Historic home owned by University Place gets new life as picnic shelters

The remnants of a dilapidated house, whose fate was debated for years by local preservationists and the University Place City Council, are finally being renovated and should be open to the public by the end of summer.

Two open-air shelters will stand where the 2,111-square-foot, rambler-style structure known as the Kobayashi house once stood. The council approved the plan in April 2013, but it took more than a year to put into action.

The shelters are intended to bring a more welcoming feel to 4.82-acre Kobayashi Park, nestled at the junction of Leach and Chambers creeks.

The location “is so unique, particularly sitting here in the middle of an urban setting,” said Jim Baldes, who leads UP’s volunteer parks advisory board. “It’s a natural canyon that is quite beautiful. I’m glad we pursued, persuaded and prevailed to get this thing done.”

Already gone is the Kobayashi house kitchen, which was charred by a fire in 2010. In its place will be public bathrooms. Walls with black mold were torn down, but the octagon roof of the living room was left up and will cover one picnic area.

Construction started this month and is almost complete. Modern Builders was hired to do the work estimated at $103,131. The City Council approved a contract with the company June 2 and has $134,000 available for the project. The insurance claim for the 2010 fire will pay for the work.

For years, visitors who ventured down the single-lane driveway off Chambers Creek Road at University Place’s southeastern border with Lakewood would be greeted by a boarded-up, forest-green home that had become a canvas for vandals.

The city rented the home for private use until the 2010 fire. In 2011, the city’s park advisory board recommended converting it to picnic shelters, but a group of residents opposed the idea.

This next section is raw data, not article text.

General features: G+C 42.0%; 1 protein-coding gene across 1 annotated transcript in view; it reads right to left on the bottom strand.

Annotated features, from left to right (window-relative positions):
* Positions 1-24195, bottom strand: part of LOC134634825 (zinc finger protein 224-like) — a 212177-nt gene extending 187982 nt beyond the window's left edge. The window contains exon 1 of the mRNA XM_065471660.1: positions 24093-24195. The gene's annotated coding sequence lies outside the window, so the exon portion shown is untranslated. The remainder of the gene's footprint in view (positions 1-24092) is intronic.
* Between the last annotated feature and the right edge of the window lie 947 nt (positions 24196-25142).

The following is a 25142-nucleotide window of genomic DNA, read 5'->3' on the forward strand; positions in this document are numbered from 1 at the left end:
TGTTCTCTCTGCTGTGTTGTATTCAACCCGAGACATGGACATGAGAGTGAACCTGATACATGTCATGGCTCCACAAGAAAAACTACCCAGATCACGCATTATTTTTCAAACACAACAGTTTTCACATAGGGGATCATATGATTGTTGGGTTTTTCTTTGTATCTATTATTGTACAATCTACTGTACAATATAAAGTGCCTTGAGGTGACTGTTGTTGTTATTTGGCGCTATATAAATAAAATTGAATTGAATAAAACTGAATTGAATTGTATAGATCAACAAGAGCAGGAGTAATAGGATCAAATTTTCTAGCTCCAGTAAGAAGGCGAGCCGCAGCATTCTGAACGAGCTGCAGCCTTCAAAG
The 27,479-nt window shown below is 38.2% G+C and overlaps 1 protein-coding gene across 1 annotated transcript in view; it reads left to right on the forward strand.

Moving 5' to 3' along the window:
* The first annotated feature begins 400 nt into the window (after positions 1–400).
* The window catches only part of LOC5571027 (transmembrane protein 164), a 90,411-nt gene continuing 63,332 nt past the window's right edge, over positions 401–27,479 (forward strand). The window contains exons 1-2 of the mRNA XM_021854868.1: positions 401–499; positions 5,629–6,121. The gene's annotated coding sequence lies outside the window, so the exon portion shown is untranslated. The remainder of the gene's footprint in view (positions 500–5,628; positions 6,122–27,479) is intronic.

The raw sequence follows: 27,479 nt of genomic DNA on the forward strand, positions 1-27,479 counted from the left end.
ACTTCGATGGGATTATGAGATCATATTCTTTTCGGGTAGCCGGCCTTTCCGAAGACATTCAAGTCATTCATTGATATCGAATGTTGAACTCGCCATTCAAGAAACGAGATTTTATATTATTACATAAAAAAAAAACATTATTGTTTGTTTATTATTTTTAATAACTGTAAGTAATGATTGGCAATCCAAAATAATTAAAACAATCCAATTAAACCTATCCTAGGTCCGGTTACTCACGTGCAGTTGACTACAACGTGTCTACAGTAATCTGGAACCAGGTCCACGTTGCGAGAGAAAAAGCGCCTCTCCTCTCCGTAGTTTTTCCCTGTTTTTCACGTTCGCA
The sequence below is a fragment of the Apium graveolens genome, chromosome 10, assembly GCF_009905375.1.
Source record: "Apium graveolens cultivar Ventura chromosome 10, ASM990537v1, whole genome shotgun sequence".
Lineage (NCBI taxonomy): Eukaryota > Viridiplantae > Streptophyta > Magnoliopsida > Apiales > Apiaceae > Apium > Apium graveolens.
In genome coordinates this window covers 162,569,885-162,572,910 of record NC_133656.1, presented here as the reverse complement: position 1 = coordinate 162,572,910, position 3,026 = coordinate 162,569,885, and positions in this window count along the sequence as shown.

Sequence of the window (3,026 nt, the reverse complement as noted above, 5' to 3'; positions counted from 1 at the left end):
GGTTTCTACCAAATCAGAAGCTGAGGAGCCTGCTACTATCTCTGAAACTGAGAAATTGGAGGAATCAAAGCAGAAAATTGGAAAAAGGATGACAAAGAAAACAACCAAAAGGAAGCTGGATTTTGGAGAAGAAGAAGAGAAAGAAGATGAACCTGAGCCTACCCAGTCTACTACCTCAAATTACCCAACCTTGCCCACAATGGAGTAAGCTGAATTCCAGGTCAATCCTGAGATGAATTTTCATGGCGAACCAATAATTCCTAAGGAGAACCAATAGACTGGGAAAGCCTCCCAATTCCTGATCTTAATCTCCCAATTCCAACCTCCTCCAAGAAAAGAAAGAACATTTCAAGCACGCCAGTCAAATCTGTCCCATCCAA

Former Mayor Lorna Smith was one of those leading the charge to save the home that she said has historical significance.

“I just think there have been too many homes that the city has purchased with land and they just have been torn down,” Smith said. “I think it’s a waste of public money.”

Designed by local architect Russell Garrison and built in 1964, the Kobayashi house is viewed by preservationists as an example of post-World War II modernism influenced by traditional Japanese construction. Robert Pauley, an executive at Weyerhaeuser, lived there with his family until 1978 when the home was sold to the Kobayashi family, who did business with the timber company.

In 2000 the Kobayashis offered the home to the city when the family planned to move to Japan, according to UP Public Works and parks director Gary Cooper.

The Cascade Land Conservancy purchased the home for $500,000 in 2002 to preserve the sensitive location at the confluence of two salmon-bearing streams.

University Place purchased the home from the conservancy in 2004 for $656,612, using a combination of city, county and federal money.

Smith and her group wanted the city to repair the home and open it for public use or a caretaker residence. Because of the park’s isolation at the bottom of a canyon, having someone on site looking after it would make it feel safer, she said.

The city determined it was too expensive to keep the home open. But Baldes said the city retained the bones of the structure to frame a picnic shelter, which gives a nod to history while making the site useful to the public.

Eventually the city hopes to run a trail from the park along the Chambers Creek ravine to the county-owned Chambers Creek properties downstream connecting at Chambers Bay.